A beautiful 6am orange filtered sunrise heralds the candidates travelling to the Waterloo underpass to watch Lord Sugar on a plasma screen telling them he’s too busy to be there right now, but their surroundings hold a clue to the task. They look at each other confused, but no it’s not selling tramps piss, Lord Sugar is referring to the vibrant graffiti adorning the cold concrete surrounding them. This week’s task is buying and selling urban art at “cutting edge galleries” in Brick Lane. The team with the most commission wins.

Sterling (Nick, Steve, Ricky, Jenna, Gabby) wisely head to Cubana bar where Steve (who’s already willy waving about having been on the winning team a couple of times). Gabby trumps his footballers knowledge by declaring she’s worked with artists and helped run exhibitions, and she’s unanimously selected as team leader (I love how Steve says “OK that’s three votes versus one, when he actually voted for himself and Gabby clearly didn’t think of that). Steve does sulky faces.

Over on Pheonix, Adam can’t be doing with the nightmare of losing again. Tom modestly mentions that he knows a little bit about street art and there’s a resounding show of hands in his favour (I don’t even think the vote had started). Adam looks on with his aghast ruddy caveman face as Tom talks about how to read graffiti that doesn’t have spunking willies on it, but instead has a “message” and some “history”. Everyone else smiles and nods.

Jade takes Adam off on their roving art inspection mission, talking about the mystery of Banksy “Nobody knows who he is?”, “He’s like the Stig int he?” gasps Adam, finally impressed. They meet “Anti establishment artist SPQR and stare at his Banksy-esque tanks and sticking it to the man art. Adam’s determined to interact with the artists and offer his own interpretation on their work (unfortunately without listening to what their interpretation is). “It gets your mind going, dunnit” he whimsies, like Brian Sewell after years of steroids and black puddings.

Gabby cleverly briefs Sterling to listen enthusiastically and patiently (in other words to suck up, no matter what the bullshitometer is saying) although Ricky (off on a roving subteam jolly to Bristol with flopsyNick) manages to find a way to undermine his Project Manager.

Meanwhile Tom is meeting with Pheonix’s Corporate Client (Renault) who they must buy some art to suit. Tom establishes that Renault want something typically French for their UK Office (they just haven’t got over Waterloo Station have they?) , and wisely he establishes that their budget is about £5000.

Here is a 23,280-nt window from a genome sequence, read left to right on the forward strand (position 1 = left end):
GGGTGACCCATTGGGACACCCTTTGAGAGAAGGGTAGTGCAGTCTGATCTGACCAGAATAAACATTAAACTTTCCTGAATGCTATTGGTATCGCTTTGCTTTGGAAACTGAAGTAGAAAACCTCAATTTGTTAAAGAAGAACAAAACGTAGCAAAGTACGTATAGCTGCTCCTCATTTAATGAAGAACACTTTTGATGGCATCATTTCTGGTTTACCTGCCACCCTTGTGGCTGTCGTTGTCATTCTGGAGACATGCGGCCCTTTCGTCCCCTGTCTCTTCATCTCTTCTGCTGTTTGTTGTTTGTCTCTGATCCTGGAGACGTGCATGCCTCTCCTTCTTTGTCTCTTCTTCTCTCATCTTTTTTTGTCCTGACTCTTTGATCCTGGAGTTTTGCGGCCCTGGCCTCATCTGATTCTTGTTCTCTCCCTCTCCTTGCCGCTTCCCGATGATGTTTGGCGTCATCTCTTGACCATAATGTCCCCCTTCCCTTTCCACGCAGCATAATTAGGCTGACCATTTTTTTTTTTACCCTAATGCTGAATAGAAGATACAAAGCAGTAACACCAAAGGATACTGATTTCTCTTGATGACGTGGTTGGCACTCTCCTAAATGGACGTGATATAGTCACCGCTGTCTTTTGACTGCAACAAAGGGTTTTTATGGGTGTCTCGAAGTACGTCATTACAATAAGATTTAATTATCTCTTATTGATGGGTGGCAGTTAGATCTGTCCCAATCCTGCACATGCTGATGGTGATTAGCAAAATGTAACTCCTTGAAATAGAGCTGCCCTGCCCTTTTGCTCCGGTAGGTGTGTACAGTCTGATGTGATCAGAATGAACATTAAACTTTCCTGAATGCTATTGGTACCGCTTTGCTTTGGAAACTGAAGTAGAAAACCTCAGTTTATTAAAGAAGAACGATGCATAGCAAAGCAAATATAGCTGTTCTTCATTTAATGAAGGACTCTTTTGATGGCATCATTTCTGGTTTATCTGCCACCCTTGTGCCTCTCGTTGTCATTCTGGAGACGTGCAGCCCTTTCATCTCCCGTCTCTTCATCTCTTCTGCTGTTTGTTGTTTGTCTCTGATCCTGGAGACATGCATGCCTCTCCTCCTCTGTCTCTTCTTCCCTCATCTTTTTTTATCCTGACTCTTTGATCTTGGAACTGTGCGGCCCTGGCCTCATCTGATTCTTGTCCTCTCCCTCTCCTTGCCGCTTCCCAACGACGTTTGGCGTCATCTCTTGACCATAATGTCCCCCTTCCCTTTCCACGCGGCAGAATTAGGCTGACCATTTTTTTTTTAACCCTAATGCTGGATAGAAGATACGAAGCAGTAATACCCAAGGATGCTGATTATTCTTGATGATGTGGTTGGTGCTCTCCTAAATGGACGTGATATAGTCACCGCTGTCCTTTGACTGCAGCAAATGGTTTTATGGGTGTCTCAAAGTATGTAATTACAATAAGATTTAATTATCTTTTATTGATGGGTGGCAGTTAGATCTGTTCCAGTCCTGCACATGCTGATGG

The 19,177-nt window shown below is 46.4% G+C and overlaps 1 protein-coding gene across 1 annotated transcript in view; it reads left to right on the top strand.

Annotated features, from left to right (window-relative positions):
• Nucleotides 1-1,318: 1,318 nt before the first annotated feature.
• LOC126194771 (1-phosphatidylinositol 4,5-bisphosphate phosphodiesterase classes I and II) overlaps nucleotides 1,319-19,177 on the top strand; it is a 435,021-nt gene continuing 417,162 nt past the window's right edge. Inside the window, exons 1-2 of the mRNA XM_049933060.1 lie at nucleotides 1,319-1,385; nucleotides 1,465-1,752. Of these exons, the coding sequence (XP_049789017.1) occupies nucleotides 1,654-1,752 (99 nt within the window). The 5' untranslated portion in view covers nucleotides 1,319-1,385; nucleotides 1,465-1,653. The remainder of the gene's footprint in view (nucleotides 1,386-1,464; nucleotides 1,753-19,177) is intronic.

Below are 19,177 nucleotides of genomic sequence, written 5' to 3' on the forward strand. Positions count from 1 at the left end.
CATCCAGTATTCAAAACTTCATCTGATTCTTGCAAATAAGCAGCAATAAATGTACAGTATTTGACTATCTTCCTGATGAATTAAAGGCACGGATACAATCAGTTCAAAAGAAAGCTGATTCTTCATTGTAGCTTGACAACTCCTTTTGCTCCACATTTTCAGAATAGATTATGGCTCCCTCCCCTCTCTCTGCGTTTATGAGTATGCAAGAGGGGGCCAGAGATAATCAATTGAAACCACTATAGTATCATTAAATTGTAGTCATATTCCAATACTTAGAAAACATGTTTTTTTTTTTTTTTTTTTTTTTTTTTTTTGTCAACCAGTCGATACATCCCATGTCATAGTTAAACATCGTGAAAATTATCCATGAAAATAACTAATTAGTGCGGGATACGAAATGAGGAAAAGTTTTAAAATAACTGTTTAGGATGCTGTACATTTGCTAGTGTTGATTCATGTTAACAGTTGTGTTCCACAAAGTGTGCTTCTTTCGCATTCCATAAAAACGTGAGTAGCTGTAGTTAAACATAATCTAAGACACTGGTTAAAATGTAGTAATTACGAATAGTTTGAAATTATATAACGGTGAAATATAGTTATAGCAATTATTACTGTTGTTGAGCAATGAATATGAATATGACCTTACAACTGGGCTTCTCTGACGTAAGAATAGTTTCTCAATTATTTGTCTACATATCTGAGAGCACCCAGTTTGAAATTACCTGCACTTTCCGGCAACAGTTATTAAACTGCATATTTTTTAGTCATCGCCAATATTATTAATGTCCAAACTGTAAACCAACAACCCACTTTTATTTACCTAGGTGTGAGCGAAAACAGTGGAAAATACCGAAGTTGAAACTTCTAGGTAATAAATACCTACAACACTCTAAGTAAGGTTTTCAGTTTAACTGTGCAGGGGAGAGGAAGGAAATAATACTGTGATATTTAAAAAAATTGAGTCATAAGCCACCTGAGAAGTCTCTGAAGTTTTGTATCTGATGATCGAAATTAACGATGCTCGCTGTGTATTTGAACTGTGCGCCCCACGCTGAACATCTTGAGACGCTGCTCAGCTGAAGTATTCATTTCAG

Gabby, Jenna and Steve head to the Beefeater Gin distillery where their corporate client talk about establishing a heritage London brand and their art choice reflecting that whilst Gabby looks all enthusiastic, Steve boggles his eyes as though something is happening behind them and Jenna.. well maybe Jenna’s doing the numbers again as they fail to ask what the Beefeater budget is or even how big the Beefeater wall might be. Karren Brady is enormously unimpressed. Next they head to ex-builder Nathan Bowen who has devised squiggly urban characters (apparently based on the Queen’s Royal Guards – which Steve immediately connects to Beefeaters). Gabby decides that Nathan is ideal to pitch to Beefeater.

Meanwhile on da streets of Bristol, the Sterling subteam of Ricky and flopsyNick, unwittingly witness some of Nathan Bowen’s artwork on a big scale. They’re unimpressed. “That’s just some crazy alien workman peeing on another alien” scoffs Ricky. What a philistine. It was clearly a stormtrooper. Next they trip off to “CopyRight” a kind of urban version of that bloke who painted the Chinese lady and the crying boy. They ask all the right questions, but somewhat robotically. Outside flopsyNick says he liked all the different textures (shame he couldn’t have told the artist).

Next up is PURE EVIL. Firstly Laura and Tom visit the man who likes to paint cartoons of women with black bleeding eyes and guns. Tom launches into a lecture on how he knows so much about street art, but fails to engage with PURE EVIL, yet leaves thinking it’s his first choice.

Oh dear. Next Sterling approach Pure Evil and whilst Gabby gushes madly, Steve gabbles “Nothing’s what it seems” (there’s any number of reason women might have black stuff running from their eye: mascara, pen related accident. haemorrhage.

Jade and Adam are next to visit “Copyright”, who they love (Jade: “Really good innit?”). Adam feels he has connected with quite a few artists with his “interpretations” of their work, and throws his critical eye over the more user friendly stencilled and painted ladies of “CopyRight”. “You could look at it for hours and come up with several different interpretations”, he manages masterfully, adding “It’s .. very good.”.

All teams quake in the shadow of James Jessop‘s “The Big Green Monster” (really called “Demonology” but that’s less fun) an enormous (and wonderful) 50s B movie inspired piece. Sterling discover that James deals in serious money as he discloses that he recently sold 2 pieces for £15K. As soon as the money starts taking, Steve gets enthusiastic “He represents everything about arts … I mean Van Gogh chopped off his ear, but this guy…..”